Western Australia calls on federal government to support green hydrogen hubs


The government of Western Australia is providing additional funding to help advance two poles of renewable green hydrogen in Australia’s largest state, and calls on the federal government to follow through on its pledge.

The state government confirmed on Thursday that it intends to invest up to A $ 117.5 million (US $ 84.6 million) to attract federal funding for green hydrogen centers in the Pilbara and Mid-West regions of Western Australia.

He added that he had already filed requests this week via the federal government’s clean hydrogen industrial centers program for matching Commonwealth funding to develop the two poles. The deadline for submitting applications under the program was closed on 22 November.

The planned Pilbara hub involves the development of a hydrogen or ammonia pipeline connecting the strategic industrial areas of Maitland and Burrup. It will also see the creation of a clean energy research and training institute based in Karratha and Port Hedland, and the modernization of the port to facilitate export opportunities.

The proposed Mid-West hub would see funding directed towards building renewable energy and road infrastructure in the Oakajee Strategic Industrial Zone, as well as connecting the area to electricity and water, and the development of hydrogen refueling infrastructure.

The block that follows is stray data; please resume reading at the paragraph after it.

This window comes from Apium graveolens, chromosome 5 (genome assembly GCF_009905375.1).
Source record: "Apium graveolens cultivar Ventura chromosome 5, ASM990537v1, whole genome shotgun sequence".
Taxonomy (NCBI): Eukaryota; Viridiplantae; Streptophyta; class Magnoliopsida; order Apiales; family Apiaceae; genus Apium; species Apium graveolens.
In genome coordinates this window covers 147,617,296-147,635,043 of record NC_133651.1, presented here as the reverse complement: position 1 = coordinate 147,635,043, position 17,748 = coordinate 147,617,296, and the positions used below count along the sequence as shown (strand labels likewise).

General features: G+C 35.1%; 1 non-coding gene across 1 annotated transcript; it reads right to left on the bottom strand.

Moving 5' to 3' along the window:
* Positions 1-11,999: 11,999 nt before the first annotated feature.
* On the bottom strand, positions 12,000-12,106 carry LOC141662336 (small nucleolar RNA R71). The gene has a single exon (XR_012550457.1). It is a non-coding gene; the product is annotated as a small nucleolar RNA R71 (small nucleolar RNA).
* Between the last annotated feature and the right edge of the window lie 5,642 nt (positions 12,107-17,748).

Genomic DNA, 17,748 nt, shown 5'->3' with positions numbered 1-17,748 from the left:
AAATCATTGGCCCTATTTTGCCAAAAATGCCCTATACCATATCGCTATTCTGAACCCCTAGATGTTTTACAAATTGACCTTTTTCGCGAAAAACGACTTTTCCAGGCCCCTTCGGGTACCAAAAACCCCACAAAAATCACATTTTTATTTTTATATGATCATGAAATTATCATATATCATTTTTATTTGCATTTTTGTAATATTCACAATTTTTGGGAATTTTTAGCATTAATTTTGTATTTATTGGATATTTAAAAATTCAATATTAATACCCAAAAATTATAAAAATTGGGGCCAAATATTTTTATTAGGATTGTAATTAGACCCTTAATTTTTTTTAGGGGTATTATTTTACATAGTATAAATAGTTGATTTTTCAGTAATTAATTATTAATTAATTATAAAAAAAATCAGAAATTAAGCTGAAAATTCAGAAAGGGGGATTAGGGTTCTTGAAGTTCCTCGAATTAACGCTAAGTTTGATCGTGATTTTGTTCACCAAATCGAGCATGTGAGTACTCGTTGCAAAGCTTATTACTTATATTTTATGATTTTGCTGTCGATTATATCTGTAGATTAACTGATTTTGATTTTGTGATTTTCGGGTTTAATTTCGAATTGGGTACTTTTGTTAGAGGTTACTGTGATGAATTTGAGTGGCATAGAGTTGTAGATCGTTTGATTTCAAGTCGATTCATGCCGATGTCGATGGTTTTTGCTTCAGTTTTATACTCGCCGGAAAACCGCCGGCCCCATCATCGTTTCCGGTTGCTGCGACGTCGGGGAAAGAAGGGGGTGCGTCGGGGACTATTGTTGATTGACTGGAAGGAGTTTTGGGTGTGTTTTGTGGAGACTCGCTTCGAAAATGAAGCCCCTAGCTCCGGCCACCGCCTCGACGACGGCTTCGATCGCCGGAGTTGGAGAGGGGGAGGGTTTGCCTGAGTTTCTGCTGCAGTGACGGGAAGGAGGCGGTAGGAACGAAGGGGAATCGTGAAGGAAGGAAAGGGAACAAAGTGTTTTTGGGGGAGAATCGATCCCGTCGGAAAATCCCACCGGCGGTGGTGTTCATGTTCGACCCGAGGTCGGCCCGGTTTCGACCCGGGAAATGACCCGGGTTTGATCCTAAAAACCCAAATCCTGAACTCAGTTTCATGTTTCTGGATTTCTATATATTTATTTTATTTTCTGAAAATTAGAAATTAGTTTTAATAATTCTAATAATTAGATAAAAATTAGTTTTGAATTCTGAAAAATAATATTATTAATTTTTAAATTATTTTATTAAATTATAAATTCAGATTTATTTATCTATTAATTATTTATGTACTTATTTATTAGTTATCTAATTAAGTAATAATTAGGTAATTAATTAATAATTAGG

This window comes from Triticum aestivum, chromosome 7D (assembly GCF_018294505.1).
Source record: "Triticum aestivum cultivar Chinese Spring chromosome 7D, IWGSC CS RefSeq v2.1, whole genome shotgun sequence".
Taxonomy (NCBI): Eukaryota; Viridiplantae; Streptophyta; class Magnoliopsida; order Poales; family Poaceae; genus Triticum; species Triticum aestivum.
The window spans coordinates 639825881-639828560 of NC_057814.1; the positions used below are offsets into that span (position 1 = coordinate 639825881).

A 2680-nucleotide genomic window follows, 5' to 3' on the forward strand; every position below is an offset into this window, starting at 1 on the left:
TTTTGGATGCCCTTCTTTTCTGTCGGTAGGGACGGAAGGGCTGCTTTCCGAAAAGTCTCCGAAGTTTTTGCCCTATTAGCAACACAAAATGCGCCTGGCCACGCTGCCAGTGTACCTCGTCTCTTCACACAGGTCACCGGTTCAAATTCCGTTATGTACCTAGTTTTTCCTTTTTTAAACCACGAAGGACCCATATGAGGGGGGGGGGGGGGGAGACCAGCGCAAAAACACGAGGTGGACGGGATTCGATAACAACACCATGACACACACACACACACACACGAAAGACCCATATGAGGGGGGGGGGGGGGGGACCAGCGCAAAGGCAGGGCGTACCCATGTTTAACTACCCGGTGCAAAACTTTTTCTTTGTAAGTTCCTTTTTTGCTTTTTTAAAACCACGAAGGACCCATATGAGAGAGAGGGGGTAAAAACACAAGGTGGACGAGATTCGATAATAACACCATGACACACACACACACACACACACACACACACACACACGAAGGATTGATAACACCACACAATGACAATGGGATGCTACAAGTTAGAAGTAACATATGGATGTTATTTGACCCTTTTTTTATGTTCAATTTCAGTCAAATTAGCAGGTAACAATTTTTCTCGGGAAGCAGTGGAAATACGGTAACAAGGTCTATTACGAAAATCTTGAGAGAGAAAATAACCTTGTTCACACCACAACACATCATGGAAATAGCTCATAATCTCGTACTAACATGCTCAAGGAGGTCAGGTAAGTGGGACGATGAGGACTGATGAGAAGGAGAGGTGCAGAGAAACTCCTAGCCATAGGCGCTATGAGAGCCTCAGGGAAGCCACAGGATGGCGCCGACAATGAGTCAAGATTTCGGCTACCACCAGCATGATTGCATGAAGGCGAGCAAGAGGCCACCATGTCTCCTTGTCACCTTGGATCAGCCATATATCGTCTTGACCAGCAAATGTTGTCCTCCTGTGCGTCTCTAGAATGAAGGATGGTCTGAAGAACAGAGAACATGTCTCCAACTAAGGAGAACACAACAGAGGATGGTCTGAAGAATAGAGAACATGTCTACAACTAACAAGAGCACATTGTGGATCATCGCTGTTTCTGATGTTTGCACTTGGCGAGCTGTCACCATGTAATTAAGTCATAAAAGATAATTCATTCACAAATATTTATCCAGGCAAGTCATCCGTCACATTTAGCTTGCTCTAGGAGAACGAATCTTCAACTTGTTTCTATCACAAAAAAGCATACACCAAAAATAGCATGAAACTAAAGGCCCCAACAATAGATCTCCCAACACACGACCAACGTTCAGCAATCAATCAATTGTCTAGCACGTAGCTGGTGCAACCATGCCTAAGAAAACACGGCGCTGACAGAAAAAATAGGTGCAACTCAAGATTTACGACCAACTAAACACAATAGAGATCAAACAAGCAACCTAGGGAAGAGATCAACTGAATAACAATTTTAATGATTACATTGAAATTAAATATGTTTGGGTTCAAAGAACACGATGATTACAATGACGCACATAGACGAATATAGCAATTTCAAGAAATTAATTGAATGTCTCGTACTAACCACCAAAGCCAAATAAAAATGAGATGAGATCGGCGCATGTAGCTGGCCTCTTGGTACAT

Capitalize on WA’s renewable resources

The Western Australian government says the centers will harness the state’s natural advantages in abundant solar and wind resources, available land, existing export infrastructure and strong business partnerships in the region.

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“The Pilbara and the Mid-West are second to none among the country’s regions in providing the competitive advantages necessary to drive the success of local hydrogen industries,” Western Australian Prime Minister Mark McGowan said Thursday. .

Western Australia’s Hydrogen Industry Minister Alannah MacTiernan added that the Mid-West and Pilbara regions are already gaining worldwide attention for their green hydrogen potential.

“Our government has made this major commitment to unlock this potential and provide the infrastructure we need to accelerate local production and exports of renewable hydrogen,” she said.

“We want to partner with the Federal Government to seize this job creation opportunity for Western Australia, which will make a significant contribution to global efforts towards net zero emissions.”

The state government says the two green hydrogen hubs would create around 2,000 skilled and semi-skilled jobs statewide.

The government of Western Australia has sets the ambitious goal of developing 100 gigawatts of renewable energy by the end of the decade for the production of green hydrogen, with an ambitious goal of doubling this figure by 2040.

Blue hydrogen is produced from natural gas feedstocks, the carbon dioxide by-product of hydrogen production being captured and stored. However, the process is not emission free.

Green hydrogen is made using electrolysis powered by renewable energy to split water molecules into oxygen and hydrogen, creating an emission-free fuel.

The offer for new federal funding comes just a day after the resource industry body, the WA Chamber of Minerals and Energy (CME) unveiled a report outlining the opportunities and challenges of the nascent hydrogen industry in Western Australia.

The CME highlighted the advantages Australia has for producing blue and green hydrogen, but also warned that it was crucial for WA to keep pace with the development of its hydrogen industry with that of its emerging global competitors, with particular emphasis on the Middle East.


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